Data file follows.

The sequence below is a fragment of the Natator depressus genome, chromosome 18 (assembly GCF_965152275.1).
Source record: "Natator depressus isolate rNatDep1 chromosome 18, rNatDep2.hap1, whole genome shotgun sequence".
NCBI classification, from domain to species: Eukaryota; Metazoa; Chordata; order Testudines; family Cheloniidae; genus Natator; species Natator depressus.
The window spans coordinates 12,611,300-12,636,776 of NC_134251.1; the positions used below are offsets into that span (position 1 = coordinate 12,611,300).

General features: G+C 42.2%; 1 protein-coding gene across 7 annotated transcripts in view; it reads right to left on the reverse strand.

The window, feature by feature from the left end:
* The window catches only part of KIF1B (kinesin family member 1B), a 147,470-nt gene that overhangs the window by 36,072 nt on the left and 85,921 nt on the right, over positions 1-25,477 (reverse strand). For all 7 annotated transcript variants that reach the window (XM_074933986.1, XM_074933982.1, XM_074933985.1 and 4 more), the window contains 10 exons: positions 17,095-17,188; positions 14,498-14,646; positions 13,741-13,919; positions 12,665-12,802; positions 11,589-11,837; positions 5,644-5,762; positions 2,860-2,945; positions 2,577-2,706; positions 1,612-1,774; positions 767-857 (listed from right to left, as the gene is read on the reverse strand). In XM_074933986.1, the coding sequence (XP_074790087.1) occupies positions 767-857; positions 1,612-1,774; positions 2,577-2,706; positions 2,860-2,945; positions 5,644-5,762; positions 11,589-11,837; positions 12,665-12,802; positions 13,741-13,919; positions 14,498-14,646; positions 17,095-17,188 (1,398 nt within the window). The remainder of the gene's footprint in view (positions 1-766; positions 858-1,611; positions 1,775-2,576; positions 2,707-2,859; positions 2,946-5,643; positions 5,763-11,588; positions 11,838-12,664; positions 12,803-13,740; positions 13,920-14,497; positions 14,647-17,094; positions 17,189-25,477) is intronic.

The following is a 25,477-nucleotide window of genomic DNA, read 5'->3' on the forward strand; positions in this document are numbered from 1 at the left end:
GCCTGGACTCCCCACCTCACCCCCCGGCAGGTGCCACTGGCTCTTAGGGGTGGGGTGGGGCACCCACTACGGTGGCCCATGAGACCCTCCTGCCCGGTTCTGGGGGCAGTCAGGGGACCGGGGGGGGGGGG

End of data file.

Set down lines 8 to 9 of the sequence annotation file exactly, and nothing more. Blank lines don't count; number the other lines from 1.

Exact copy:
The following is a 25,477-nucleotide window of genomic DNA, read 5'->3' on the forward strand; positions in this document are numbered from 1 at the left end:
GCCTGGACTCCCCACCTCACCCCCCGGCAGGTGCCACTGGCTCTTAGGGGTGGGGTGGGGCACCCACTACGGTGGCCCATGAGACCCTCCTGCCCGGTTCTGGGGGCAGTCAGGGGACCGGGGGGGGGGGG